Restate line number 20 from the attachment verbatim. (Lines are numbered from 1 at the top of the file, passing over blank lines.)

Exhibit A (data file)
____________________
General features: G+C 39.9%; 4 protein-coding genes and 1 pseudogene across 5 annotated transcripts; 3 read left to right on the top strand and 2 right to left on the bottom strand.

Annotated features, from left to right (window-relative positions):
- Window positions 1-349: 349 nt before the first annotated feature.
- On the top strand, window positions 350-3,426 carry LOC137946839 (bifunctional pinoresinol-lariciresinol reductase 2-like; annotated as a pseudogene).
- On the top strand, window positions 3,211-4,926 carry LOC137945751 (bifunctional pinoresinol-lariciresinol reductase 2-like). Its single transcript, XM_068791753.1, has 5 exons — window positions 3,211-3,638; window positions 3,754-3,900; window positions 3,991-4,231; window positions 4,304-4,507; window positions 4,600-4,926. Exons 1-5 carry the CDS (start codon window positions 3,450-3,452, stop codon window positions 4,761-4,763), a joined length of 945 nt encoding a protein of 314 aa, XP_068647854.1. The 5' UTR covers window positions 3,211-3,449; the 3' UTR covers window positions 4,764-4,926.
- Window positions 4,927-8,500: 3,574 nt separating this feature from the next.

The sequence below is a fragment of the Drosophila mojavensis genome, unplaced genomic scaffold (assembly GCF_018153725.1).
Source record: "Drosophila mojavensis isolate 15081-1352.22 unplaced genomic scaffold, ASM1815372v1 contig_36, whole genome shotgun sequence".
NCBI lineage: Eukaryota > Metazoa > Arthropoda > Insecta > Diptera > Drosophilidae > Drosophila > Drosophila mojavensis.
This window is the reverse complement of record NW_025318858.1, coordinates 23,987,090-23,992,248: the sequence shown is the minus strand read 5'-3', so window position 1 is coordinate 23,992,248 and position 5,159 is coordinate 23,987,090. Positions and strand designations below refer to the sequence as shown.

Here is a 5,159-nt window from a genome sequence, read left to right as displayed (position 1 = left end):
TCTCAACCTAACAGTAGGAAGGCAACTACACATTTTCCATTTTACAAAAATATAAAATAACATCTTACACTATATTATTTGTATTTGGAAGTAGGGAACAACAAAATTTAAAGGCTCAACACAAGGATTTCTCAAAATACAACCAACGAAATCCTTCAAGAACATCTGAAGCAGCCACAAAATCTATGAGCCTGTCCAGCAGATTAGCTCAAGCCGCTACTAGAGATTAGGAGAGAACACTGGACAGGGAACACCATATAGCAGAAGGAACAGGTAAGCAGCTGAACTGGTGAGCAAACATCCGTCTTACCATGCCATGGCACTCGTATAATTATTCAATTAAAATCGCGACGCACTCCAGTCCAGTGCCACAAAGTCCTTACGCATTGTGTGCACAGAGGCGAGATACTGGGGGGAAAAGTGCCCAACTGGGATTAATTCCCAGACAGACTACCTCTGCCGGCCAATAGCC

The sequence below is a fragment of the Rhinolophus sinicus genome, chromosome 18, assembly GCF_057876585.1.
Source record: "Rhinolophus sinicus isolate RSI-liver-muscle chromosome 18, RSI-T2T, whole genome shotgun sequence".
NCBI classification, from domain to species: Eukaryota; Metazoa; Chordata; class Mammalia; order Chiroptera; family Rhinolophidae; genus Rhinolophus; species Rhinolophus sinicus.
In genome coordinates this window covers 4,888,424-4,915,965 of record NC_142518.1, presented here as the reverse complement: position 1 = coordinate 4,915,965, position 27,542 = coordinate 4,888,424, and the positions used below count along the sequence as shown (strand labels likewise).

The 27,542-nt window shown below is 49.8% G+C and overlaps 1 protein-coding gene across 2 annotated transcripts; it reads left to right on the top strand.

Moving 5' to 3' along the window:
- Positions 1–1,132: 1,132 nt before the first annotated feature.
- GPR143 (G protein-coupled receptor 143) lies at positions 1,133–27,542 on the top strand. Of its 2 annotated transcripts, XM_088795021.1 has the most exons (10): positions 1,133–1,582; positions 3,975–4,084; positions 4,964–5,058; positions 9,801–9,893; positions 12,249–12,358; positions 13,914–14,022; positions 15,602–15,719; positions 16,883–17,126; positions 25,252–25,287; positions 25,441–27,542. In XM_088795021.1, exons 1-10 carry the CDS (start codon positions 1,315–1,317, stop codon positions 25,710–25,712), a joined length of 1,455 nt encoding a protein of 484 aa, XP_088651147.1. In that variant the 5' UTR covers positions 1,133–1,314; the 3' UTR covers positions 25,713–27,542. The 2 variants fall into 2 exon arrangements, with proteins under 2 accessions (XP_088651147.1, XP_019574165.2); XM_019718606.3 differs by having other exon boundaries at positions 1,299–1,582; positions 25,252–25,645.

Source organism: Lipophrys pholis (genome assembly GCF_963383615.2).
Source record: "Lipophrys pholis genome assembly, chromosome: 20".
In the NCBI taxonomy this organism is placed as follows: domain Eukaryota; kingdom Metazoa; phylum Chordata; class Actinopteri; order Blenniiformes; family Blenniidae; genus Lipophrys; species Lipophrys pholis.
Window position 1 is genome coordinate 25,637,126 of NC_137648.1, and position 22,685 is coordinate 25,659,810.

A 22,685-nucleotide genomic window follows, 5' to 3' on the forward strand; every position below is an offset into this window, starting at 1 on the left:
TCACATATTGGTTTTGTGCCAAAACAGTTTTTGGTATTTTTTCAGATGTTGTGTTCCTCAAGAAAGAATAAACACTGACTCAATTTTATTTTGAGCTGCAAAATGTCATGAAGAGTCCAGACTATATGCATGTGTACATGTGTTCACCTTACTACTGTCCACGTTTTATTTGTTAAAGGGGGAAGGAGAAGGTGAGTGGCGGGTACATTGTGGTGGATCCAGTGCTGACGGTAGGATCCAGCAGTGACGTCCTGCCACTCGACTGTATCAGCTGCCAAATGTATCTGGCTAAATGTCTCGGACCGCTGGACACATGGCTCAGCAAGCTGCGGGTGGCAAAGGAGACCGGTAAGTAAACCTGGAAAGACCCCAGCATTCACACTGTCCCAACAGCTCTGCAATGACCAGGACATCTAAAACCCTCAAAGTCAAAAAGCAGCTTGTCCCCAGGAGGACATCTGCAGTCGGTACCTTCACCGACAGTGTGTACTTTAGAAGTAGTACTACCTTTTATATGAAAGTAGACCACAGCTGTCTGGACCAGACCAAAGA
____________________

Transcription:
- GPR143 (G protein-coupled receptor 143) lies at positions 1,133–27,542 on the top strand. Of its 2 annotated transcripts, XM_088795021.1 has the most exons (10): positions 1,133–1,582; positions 3,975–4,084; positions 4,964–5,058; positions 9,801–9,893; positions 12,249–12,358; positions 13,914–14,022; positions 15,602–15,719; positions 16,883–17,126; positions 25,252–25,287; positions 25,441–27,542. In XM_088795021.1, exons 1-10 carry the CDS (start codon positions 1,315–1,317, stop codon positions 25,710–25,712), a joined length of 1,455 nt encoding a protein of 484 aa, XP_088651147.1. In that variant the 5' UTR covers positions 1,133–1,314; the 3' UTR covers positions 25,713–27,542. The 2 variants fall into 2 exon arrangements, with proteins under 2 accessions (XP_088651147.1, XP_019574165.2); XM_019718606.3 differs by having other exon boundaries at positions 1,299–1,582; positions 25,252–25,645.